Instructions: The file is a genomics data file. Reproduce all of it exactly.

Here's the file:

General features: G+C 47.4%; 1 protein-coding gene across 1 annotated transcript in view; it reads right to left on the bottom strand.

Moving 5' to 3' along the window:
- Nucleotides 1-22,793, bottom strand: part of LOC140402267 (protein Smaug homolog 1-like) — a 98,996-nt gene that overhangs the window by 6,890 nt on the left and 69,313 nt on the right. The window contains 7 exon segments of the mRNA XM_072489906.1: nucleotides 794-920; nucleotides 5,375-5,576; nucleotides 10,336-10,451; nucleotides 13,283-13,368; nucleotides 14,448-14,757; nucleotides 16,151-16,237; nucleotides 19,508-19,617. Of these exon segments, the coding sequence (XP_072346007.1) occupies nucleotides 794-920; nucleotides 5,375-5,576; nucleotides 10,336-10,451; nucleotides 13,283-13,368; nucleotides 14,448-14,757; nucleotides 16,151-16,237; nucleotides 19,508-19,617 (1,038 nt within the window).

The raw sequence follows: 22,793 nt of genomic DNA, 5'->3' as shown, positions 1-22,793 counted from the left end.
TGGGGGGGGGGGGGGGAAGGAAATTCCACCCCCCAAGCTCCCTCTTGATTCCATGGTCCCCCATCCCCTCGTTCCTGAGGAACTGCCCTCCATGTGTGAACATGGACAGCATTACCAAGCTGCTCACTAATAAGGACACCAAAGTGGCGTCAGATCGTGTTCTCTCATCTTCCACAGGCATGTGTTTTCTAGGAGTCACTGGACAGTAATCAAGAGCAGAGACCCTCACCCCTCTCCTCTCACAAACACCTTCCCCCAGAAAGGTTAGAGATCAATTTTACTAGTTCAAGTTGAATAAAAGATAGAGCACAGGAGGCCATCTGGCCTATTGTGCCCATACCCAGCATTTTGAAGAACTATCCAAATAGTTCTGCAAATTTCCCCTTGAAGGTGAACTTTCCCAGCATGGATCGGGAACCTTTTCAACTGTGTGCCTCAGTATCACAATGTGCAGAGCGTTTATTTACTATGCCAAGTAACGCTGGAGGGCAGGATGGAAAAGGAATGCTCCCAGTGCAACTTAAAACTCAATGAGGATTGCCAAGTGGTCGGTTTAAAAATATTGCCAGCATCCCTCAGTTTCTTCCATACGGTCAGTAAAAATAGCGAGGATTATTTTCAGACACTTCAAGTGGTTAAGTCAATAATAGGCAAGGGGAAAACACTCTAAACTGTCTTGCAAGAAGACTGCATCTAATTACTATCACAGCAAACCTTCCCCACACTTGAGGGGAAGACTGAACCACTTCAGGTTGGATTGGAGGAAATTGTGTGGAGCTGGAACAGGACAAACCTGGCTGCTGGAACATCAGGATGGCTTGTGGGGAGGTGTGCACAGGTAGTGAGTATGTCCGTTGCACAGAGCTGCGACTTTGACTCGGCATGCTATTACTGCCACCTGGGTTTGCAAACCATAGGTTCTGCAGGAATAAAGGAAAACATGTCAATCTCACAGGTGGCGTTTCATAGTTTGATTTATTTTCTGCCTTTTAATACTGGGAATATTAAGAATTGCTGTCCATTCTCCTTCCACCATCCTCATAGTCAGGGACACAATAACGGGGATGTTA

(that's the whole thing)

General features: G+C 47.4%; 1 protein-coding gene across 1 annotated transcript in view; it reads right to left on the bottom strand.

Moving 5' to 3' along the window:
- Nucleotides 1-22,793, bottom strand: part of LOC140402267 (protein Smaug homolog 1-like) — a 98,996-nt gene that overhangs the window by 6,890 nt on the left and 69,313 nt on the right. The window contains 7 exon segments of the mRNA XM_072489906.1: nucleotides 794-920; nucleotides 5,375-5,576; nucleotides 10,336-10,451; nucleotides 13,283-13,368; nucleotides 14,448-14,757; nucleotides 16,151-16,237; nucleotides 19,508-19,617. Of these exon segments, the coding sequence (XP_072346007.1) occupies nucleotides 794-920; nucleotides 5,375-5,576; nucleotides 10,336-10,451; nucleotides 13,283-13,368; nucleotides 14,448-14,757; nucleotides 16,151-16,237; nucleotides 19,508-19,617 (1,038 nt within the window).

The raw sequence follows: 22,793 nt of genomic DNA, 5'->3' as shown, positions 1-22,793 counted from the left end.
TGGGGGGGGGGGGGGGAAGGAAATTCCACCCCCCAAGCTCCCTCTTGATTCCATGGTCCCCCATCCCCTCGTTCCTGAGGAACTGCCCTCCATGTGTGAACATGGACAGCATTACCAAGCTGCTCACTAATAAGGACACCAAAGTGGCGTCAGATCGTGTTCTCTCATCTTCCACAGGCATGTGTTTTCTAGGAGTCACTGGACAGTAATCAAGAGCAGAGACCCTCACCCCTCTCCTCTCACAAACACCTTCCCCCAGAAAGGTTAGAGATCAATTTTACTAGTTCAAGTTGAATAAAAGATAGAGCACAGGAGGCCATCTGGCCTATTGTGCCCATACCCAGCATTTTGAAGAACTATCCAAATAGTTCTGCAAATTTCCCCTTGAAGGTGAACTTTCCCAGCATGGATCGGGAACCTTTTCAACTGTGTGCCTCAGTATCACAATGTGCAGAGCGTTTATTTACTATGCCAAGTAACGCTGGAGGGCAGGATGGAAAAGGAATGCTCCCAGTGCAACTTAAAACTCAATGAGGATTGCCAAGTGGTCGGTTTAAAAATATTGCCAGCATCCCTCAGTTTCTTCCATACGGTCAGTAAAAATAGCGAGGATTATTTTCAGACACTTCAAGTGGTTAAGTCAATAATAGGCAAGGGGAAAACACTCTAAACTGTCTTGCAAGAAGACTGCATCTAATTACTATCACAGCAAACCTTCCCCACACTTGAGGGGAAGACTGAACCACTTCAGGTTGGATTGGAGGAAATTGTGTGGAGCTGGAACAGGACAAACCTGGCTGCTGGAACATCAGGATGGCTTGTGGGGAGGTGTGCACAGGTAGTGAGTATGTCCGTTGCACAGAGCTGCGACTTTGACTCGGCATGCTATTACTGCCACCTGGGTTTGCAAACCATAGGTTCTGCAGGAATAAAGGAAAACATGTCAATCTCACAGGTGGCGTTTCATAGTTTGATTTATTTTCTGCCTTTTAATACTGGGAATATTAAGAATTGCTGTCCATTCTCCTTCCACCATCCTCATAGTCAGGGACACAATAACGGGGATGTTA